allow_nan_stats = TRUE,
name = "CholeskyLKJ") {
args <- list(
dimension = as.integer(dimension),
concentration = concentration,
validate_args = validate_args,
allow_nan_stats = allow_nan_stats,
name = name
)

do.call(tfp\$distributions\$CholeskyLKJ,
args)
}

#' Observation distribution from a linear Gaussian state space model
#'
#' The state space model, sometimes called a Kalman filter, posits a
#' latent state vector `z_t` of dimension `latent_size` that evolves
#' over time following linear Gaussian transitions,
#' ```z_{t+1} = F * z_t + N(b; Q)```
#' for transition matrix `F`, bias `b` and covariance matrix
#' `Q`. At each timestep, we observe a noisy projection of the
#' latent state `x_t = H * z_t + N(c; R)`. The transition and
#' observation models may be fixed or may vary between timesteps.
#'
#' This Distribution represents the marginal distribution on
#' observations, `p(x)`. The marginal `log_prob` is computed by
#' Kalman filtering, and `sample` by an efficient forward
#' recursion. Both operations require time linear in `T`, the total
#' number of timesteps.
#'
#' Shapes
#'
#' The event shape is `[num_timesteps, observation_size]`, where
#' `observation_size` is the dimension of each observation `x_t`.
#' The observation and transition models must return consistent
#' shapes.
#' This implementation supports vectorized computation over a batch of
#' models. All of the parameters (prior distribution, transition and
#' observation operators and noise models) must have a consistent
#' batch shape.
#'
#' Time-varying processes
#'
#' Any of the model-defining parameters (prior distribution, transition
#' and observation operators and noise models) may be specified as a
#' callable taking an integer timestep `t` and returning a
#' time-dependent value. The dimensionality (`latent_size` and
#' `observation_size`) must be the same at all timesteps.
#'
#' Importantly, the timestep is passed as a `Tensor`, not a Python
#' integer, so any conditional behavior must occur *inside* the
#' TensorFlow graph. For example, suppose we want to use a different
#' transition model on even days than odd days. It does *not* work to
#' write
#'
#' ```
#' transition_matrix <- function(t) {
#' if(t %% 2 == 0) even_day_matrix else odd_day_matrix
#' }
#' ```
#'
#' since the value of `t` is not fixed at graph-construction
#' time. Instead we need to write
#'
#' ```
#' transition_matrix <- function(t) {
#' tf\$cond(tf\$equal(tf\$mod(t, 2), 0), function() even_day_matrix, function() odd_day_matrix)
#' }
#' ```
#'
#' so that TensorFlow can switch between operators appropriately at runtime.
#' @param num_timesteps Integer `Tensor` total number of timesteps.
#' @param transition_matrix A transition operator, represented by a Tensor or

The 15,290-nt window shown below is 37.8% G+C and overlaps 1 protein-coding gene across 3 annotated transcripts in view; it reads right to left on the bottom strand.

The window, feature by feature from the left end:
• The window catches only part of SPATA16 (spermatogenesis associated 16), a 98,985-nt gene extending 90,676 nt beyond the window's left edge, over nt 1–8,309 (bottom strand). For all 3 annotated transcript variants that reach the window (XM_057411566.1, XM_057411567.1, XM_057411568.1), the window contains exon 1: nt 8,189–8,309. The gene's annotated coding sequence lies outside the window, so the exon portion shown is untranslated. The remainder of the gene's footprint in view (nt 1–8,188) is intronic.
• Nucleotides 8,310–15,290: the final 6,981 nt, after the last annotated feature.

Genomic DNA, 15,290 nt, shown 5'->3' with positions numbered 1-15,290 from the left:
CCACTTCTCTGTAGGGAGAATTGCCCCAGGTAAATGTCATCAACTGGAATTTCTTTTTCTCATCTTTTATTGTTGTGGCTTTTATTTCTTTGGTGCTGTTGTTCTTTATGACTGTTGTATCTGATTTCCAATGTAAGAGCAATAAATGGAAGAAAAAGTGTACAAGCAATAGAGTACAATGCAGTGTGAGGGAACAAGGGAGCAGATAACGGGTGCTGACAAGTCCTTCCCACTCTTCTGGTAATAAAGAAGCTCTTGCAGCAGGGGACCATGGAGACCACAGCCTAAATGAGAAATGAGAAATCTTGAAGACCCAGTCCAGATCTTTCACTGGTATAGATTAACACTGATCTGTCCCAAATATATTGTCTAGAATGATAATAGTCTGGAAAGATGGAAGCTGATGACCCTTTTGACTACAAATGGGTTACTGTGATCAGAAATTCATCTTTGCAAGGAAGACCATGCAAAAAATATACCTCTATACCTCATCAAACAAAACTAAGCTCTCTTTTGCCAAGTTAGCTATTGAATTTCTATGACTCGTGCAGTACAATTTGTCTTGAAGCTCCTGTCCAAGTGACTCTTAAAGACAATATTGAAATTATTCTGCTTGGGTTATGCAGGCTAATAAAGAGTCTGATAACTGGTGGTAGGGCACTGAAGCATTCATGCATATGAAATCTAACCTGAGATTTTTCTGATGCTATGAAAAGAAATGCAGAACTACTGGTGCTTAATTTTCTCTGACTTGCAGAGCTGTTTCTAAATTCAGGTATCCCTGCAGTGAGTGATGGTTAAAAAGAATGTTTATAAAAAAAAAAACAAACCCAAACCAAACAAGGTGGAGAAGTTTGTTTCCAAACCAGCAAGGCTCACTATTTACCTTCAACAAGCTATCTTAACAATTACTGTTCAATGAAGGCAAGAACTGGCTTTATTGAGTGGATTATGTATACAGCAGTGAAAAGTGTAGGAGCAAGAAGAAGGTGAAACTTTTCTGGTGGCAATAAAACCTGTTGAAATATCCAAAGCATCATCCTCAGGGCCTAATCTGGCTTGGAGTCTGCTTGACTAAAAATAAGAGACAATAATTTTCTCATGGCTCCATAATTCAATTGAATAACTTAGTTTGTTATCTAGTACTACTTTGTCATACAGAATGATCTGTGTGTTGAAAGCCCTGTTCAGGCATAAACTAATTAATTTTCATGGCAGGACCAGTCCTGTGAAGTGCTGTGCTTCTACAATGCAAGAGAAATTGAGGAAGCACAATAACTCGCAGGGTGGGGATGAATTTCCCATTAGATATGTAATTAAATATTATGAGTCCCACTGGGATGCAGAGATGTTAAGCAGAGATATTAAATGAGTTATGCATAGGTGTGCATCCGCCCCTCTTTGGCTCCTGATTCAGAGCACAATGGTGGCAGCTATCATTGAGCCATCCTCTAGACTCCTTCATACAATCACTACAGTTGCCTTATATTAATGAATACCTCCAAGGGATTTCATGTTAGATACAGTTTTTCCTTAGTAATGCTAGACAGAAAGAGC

#' LinearOperator of shape `[latent_size, latent_size]`, or by a
#' callable taking as argument a scalar integer Tensor `t` and
#' returning a Tensor or LinearOperator representing the transition
#' operator from latent state at time `t` to time `t + 1`.
#' @param transition_noise An instance of
#' `tfd\$MultivariateNormalLinearOperator` with event shape
#' `[latent_size]`, representing the mean and covariance of the
#' transition noise model, or a callable taking as argument a
#' scalar integer Tensor `t` and returning such a distribution
#' representing the noise in the transition from time `t` to time `t + 1`.
#' @param observation_matrix An observation operator, represented by a Tensor
#' or LinearOperator of shape `[observation_size, latent_size]`,
#' or by a callable taking as argument a scalar integer Tensor
#' `t` and returning a timestep-specific Tensor or LinearOperator.
#' @param observation_noise An instance of `tfd.MultivariateNormalLinearOperator`
#' with event shape `[observation_size]`, representing the mean and covariance of
#' the observation noise model, or a callable taking as argument
#' a scalar integer Tensor `t` and returning a timestep-specific
#' noise model.
#' @param initial_state_prior An instance of `MultivariateNormalLinearOperator`
#' representing the prior distribution on latent states; must
#' have event shape `[latent_size]`.
#' @param initial_step optional `integer` specifying the time of the first
#' modeled timestep.  This is added as an offset when passing
#' timesteps `t` to (optional) callables specifying
#' timestep-specific transition and observation models.
#' @inherit tfd_normal return params
#' @family distributions
#' @seealso For usage examples see e.g. [tfd_sample()], [tfd_log_prob()], [tfd_mean()].
#' @export
tfd_linear_gaussian_state_space_model <- function(num_timesteps,
transition_matrix,
transition_noise,
observation_matrix,
observation_noise,
initial_state_prior,
initial_step = 0L,
validate_args = FALSE,
allow_nan_stats = TRUE,
name = "LinearGaussianStateSpaceModel") {
args <- list(
num_timesteps = as.integer(num_timesteps),
transition_matrix = transition_matrix,
transition_noise = transition_noise,
observation_matrix = observation_matrix,